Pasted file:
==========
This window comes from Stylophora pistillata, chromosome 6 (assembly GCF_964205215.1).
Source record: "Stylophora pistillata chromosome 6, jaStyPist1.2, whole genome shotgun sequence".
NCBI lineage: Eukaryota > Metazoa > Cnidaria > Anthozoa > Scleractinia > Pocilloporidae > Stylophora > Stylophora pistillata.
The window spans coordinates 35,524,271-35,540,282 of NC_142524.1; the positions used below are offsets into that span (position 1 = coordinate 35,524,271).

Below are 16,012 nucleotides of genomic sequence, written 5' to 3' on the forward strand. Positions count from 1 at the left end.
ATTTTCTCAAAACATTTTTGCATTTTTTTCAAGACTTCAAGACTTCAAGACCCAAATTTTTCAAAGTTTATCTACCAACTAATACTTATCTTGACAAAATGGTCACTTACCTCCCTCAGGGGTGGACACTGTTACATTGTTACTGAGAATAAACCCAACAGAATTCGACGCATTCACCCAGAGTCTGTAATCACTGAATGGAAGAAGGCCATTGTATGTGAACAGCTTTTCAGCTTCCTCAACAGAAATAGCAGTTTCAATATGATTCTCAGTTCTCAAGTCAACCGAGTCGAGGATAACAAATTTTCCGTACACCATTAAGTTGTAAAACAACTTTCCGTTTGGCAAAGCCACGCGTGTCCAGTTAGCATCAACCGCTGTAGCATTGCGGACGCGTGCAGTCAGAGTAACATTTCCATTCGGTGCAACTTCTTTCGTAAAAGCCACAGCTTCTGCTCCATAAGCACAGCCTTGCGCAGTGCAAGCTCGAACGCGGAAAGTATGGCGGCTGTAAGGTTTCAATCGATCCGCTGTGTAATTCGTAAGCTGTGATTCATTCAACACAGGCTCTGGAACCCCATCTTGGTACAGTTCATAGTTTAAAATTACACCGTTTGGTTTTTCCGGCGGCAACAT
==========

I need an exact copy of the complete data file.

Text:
This window comes from Stylophora pistillata, chromosome 6 (assembly GCF_964205215.1).
Source record: "Stylophora pistillata chromosome 6, jaStyPist1.2, whole genome shotgun sequence".
NCBI lineage: Eukaryota > Metazoa > Cnidaria > Anthozoa > Scleractinia > Pocilloporidae > Stylophora > Stylophora pistillata.
The window spans coordinates 35,524,271-35,540,282 of NC_142524.1; the positions used below are offsets into that span (position 1 = coordinate 35,524,271).

Below are 16,012 nucleotides of genomic sequence, written 5' to 3' on the forward strand. Positions count from 1 at the left end.
ATTTTCTCAAAACATTTTTGCATTTTTTTCAAGACTTCAAGACTTCAAGACCCAAATTTTTCAAAGTTTATCTACCAACTAATACTTATCTTGACAAAATGGTCACTTACCTCCCTCAGGGGTGGACACTGTTACATTGTTACTGAGAATAAACCCAACAGAATTCGACGCATTCACCCAGAGTCTGTAATCACTGAATGGAAGAAGGCCATTGTATGTGAACAGCTTTTCAGCTTCCTCAACAGAAATAGCAGTTTCAATATGATTCTCAGTTCTCAAGTCAACCGAGTCGAGGATAACAAATTTTCCGTACACCATTAAGTTGTAAAACAACTTTCCGTTTGGCAAAGCCACGCGTGTCCAGTTAGCATCAACCGCTGTAGCATTGCGGACGCGTGCAGTCAGAGTAACATTTCCATTCGGTGCAACTTCTTTCGTAAAAGCCACAGCTTCTGCTCCATAAGCACAGCCTTGCGCAGTGCAAGCTCGAACGCGGAAAGTATGGCGGCTGTAAGGTTTCAATCGATCCGCTGTGTAATTCGTAAGCTGTGATTCATTCAACACAGGCTCTGGAACCCCATCTTGGTACAGTTCATAGTTTAAAATTACACCGTTTGGTTTTTCCGGCGGCAACAT